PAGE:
Sen. Adam Schiff, D-Pasadena, said he believes that is the reason the budget provides $5 million to purchase the Oakmont land. Gov. Pete Wilson had blue-penciled the request in past budgets.

``I think preservation of open space was a top priority for the governor, and that showed in items approved throughout the state,'' Schiff said.

Marc Stirdivant, president of the citizens group that fought to preserve the 238 acres planned for development, said the money will help protect the community's quality of life.

``This is pristine land on the north slope of the Verdugo Mountains, with 3,000 mature oak and sycamore trees,'' Stirdivant said. ``Instead of a horrific proposal to put a wedge in the middle of the mountains, this means we'll be able to connect a series of open spaces.''

The governor's budget included more than $80 million for projects in Southern California, including more than $30 million for environmental and park projects in the greater Los Angeles area. More than $12 million was designated to fund area museums and cultural centers and $7 million was slated for a local school projects.

For a host of statewide projects, the budget provides $11.8 million to train 3,300 new teachers. It also returns $670 million to local governments, which lost a portion of revenues to the state in recent years.

Lawmakers were angered however, over a decision by Davis to remove $1 million from the state's Department of Toxic Substances Control that would have been used to assess toxic exposure at schools.

Sen. Tom Hayden, D-Los Angeles, who cited recent revelations of toxic problems at the Belmont Learning Center and other campuses, said this is the worst possible time for the governor to cut funding.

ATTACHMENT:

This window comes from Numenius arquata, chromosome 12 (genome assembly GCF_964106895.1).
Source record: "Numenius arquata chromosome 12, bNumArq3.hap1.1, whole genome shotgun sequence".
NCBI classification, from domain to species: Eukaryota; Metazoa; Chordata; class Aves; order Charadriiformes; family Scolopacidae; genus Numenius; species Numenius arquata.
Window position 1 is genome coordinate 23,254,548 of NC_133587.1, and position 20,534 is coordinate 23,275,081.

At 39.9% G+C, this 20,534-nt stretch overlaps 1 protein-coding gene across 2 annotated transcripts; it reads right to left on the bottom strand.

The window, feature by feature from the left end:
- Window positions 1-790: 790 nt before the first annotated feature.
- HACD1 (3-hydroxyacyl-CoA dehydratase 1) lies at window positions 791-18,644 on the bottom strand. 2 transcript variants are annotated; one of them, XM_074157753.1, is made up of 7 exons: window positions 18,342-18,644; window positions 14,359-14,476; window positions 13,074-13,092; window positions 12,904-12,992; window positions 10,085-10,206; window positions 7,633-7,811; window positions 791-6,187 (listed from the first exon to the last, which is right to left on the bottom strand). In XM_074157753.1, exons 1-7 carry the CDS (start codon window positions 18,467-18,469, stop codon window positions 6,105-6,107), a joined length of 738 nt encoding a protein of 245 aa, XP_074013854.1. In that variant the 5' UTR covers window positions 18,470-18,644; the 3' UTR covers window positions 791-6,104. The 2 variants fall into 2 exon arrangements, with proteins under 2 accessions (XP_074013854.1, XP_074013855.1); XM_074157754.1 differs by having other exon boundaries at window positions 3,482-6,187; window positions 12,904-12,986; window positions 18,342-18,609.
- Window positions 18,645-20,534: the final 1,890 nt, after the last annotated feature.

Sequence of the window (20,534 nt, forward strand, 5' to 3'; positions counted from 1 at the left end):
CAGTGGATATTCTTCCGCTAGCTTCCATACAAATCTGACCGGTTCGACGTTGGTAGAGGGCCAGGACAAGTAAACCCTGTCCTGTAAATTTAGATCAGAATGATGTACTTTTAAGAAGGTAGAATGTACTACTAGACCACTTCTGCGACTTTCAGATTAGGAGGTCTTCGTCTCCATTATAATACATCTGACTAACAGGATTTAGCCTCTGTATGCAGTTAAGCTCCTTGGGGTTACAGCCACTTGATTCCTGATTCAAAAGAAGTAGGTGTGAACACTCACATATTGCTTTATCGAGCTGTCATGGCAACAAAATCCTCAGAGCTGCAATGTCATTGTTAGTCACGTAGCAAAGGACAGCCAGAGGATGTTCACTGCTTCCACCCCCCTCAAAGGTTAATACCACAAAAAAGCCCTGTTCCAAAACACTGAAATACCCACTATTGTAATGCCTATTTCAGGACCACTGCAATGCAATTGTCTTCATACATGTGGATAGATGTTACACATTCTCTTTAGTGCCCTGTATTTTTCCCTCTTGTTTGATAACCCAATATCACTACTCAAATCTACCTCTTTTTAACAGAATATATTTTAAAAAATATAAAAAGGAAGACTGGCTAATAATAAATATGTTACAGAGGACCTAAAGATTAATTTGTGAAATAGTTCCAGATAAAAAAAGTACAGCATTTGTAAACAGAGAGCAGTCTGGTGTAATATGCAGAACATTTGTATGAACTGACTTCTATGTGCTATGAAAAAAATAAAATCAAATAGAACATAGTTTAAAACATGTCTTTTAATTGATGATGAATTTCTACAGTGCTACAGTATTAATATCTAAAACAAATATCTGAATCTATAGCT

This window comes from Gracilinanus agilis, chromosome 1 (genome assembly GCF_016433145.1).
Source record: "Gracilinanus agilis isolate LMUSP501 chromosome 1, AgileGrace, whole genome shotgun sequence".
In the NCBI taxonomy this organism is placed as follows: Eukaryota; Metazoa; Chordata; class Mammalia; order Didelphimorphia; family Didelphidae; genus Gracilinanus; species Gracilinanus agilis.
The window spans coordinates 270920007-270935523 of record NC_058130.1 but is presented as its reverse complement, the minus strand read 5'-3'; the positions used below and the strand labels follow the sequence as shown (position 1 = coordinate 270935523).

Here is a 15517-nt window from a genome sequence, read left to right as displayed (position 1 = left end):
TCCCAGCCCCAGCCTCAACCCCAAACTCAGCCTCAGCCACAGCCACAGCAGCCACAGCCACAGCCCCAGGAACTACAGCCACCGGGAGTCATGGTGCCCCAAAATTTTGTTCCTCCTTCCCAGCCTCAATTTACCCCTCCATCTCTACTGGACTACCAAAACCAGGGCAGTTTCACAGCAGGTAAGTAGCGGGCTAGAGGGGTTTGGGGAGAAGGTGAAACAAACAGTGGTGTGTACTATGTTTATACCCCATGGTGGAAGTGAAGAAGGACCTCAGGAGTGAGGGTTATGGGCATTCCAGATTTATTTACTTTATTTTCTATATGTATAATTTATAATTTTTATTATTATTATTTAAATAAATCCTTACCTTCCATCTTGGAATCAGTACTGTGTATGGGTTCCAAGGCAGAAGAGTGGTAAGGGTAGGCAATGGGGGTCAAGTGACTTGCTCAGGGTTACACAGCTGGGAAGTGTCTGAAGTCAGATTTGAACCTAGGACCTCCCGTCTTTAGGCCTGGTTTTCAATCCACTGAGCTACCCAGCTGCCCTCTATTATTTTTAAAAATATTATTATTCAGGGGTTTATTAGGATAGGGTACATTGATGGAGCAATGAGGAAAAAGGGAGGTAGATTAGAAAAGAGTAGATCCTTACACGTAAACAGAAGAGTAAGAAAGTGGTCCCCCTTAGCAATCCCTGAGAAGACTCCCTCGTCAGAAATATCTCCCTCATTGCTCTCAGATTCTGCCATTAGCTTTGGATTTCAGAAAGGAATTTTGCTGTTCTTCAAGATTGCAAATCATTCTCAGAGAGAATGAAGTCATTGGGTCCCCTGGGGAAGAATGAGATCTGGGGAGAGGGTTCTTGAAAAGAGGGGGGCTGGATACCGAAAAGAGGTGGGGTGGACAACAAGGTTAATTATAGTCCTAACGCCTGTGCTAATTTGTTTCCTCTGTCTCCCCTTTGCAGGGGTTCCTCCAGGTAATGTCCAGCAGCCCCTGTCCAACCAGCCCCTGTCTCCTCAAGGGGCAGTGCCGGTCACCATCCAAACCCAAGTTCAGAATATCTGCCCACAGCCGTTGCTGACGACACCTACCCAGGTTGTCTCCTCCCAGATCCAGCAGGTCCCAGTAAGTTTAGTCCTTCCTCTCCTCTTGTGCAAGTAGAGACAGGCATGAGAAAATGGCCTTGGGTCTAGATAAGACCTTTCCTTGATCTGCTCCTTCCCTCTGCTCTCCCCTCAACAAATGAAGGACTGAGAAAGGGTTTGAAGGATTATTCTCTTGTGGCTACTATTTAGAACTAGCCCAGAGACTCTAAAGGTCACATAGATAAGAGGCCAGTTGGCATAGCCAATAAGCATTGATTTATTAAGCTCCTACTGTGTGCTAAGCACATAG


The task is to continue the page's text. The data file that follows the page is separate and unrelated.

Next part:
``It's a disaster - I believe the governor was misled on this issue,'' Hayden said.

In a document explaining his vetoes, Davis said he would use the $1 million instead to address growing concerns of toxic contamination in portable classrooms.

At his press conference, Davis said his actions spoke for themselves and declined to provide any additional explanation of his vetoes or the reasoning behind them.

WINNERS AND LOSERS

Here is what the new state budget provides for programs requested by Valley area lawmakers and leaders of the Senate and Assembly, as well as the amounts vetoed by Gov. Gray Davis.

Senate President Pro Tem John Burton, D-San Francisco

General Fund: $27 million

Other funds: $1.1 million

Vetoed: $4.85 million

Assembly Speaker Antonio Villaraigosa, D-Los Angeles

General Fund: $13.3 million

Vetoed: $8.5 million

Sen. Richard Alarcon, D-Van Nuys

General Fund: $200,000

Other funds: $4.7 million

Vetoed: $2 million

Assemblyman Tony Cardenas, D-Panorama City

General Fund: $150,000

Other funds: $4.7 million

Vetoed: $1.1 million

Sen. Tom Hayden, D-Los Angeles

General Fund: $2.8 million

Vetoed: $3.5 million

Assemblyman Robert Hertzberg, D-Van Nuys

General Fund: $1.8 million

Vetoed: $2.2 million

Sen. W.J. ``Pete'' Knight, R-Palmdale

General Fund: $350,000

Vetoed: $1.8 million

Assemblyman Wally Knox, D-Los Angeles

General Fund: $200,000

Vetoed: 0

Assemblywoman Sheila Kuehl, D-Encino

General Fund: $1.8 million

Vetoed: 0

Assemblyman Tom McClintock, R-Granada Hills

General Fund: 0

Vetoed: 0

Assemblyman George Runner, R-Lancaster

General Fund: $1.2 million

Vetoed: $3.3 million

Sen. Adam Schiff, D-Pasadena

General Fund: $5.5 million

Vetoed: $400,000

Assemblyman Jack Scott, D-Pasadena

General Fund: $200,000

Vetoed: 0

Assemblyman Tony Strickland, R-Camarillo

General Fund: $1 million

Vetoed: $1.5 million

Sen. Cathie Wright, R-Simi Valley

General Fund: $400,000

Vetoed: $1 million

Assemblyman Scott Wildman, D-Glendale

General Fund: $1.1 million

Vetoed: 0

SOURCE: California Legislature

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Box: Winners and losers (see text)
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Publication:Daily News (Los Angeles, CA)
Date:Jun 30, 1999
Words:1246